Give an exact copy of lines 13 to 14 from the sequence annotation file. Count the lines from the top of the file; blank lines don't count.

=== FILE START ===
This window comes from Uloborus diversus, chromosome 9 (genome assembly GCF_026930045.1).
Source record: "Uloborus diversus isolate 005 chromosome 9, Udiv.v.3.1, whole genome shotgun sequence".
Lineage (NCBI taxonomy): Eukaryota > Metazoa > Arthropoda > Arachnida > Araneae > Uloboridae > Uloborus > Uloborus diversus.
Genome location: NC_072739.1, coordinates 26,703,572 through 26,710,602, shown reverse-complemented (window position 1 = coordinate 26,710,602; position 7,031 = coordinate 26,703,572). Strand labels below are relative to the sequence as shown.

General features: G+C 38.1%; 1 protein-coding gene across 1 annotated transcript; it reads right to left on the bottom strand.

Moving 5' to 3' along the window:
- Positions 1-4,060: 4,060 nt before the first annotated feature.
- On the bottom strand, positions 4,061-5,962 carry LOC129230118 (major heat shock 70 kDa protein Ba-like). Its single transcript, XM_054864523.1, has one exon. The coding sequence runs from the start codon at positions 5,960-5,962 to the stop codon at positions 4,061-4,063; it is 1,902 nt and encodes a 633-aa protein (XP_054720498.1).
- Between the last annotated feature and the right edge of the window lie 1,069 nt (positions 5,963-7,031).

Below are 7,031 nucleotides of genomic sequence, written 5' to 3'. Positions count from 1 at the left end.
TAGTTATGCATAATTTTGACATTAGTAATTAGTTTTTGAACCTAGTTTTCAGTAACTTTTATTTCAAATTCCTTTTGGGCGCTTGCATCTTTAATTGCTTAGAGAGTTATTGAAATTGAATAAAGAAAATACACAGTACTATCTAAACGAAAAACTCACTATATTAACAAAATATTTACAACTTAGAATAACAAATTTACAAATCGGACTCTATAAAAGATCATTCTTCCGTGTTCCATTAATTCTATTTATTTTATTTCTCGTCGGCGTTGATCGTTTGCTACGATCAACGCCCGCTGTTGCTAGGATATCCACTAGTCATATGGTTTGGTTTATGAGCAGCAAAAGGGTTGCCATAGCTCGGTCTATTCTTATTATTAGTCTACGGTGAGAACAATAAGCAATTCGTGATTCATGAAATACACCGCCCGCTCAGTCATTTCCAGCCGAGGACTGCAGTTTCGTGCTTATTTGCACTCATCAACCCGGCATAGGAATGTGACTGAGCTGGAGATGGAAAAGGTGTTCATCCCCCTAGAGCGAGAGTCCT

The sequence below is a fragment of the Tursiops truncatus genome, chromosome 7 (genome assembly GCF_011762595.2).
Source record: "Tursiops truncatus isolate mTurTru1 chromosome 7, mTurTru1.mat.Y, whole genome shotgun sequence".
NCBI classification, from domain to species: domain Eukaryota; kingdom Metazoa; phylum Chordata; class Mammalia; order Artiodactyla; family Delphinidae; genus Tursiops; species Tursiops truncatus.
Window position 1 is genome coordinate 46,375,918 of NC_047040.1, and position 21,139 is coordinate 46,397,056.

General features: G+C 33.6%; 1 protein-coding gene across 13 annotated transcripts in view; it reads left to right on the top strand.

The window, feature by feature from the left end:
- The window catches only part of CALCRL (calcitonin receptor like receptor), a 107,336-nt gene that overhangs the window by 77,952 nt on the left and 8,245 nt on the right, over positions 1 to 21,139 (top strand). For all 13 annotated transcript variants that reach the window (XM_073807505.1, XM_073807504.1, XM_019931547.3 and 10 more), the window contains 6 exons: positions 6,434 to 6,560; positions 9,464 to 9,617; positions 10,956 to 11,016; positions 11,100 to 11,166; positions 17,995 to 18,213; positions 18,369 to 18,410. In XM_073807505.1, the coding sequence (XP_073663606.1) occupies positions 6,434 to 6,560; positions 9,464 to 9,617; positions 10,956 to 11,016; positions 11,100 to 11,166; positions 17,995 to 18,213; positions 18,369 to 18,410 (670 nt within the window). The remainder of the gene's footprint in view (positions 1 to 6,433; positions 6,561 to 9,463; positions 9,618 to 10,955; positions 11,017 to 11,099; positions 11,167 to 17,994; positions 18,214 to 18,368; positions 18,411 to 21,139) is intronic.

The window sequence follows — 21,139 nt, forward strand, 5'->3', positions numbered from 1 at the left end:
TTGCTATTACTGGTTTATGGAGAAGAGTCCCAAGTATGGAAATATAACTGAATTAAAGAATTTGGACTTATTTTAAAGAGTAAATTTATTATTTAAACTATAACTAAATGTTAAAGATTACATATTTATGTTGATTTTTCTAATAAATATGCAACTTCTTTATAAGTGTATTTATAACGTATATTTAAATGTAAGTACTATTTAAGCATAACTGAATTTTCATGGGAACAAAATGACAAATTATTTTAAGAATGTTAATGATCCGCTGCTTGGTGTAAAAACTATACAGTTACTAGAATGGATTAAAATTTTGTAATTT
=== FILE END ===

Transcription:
Source record: "Tursiops truncatus isolate mTurTru1 chromosome 7, mTurTru1.mat.Y, whole genome shotgun sequence".
NCBI classification, from domain to species: domain Eukaryota; kingdom Metazoa; phylum Chordata; class Mammalia; order Artiodactyla; family Delphinidae; genus Tursiops; species Tursiops truncatus.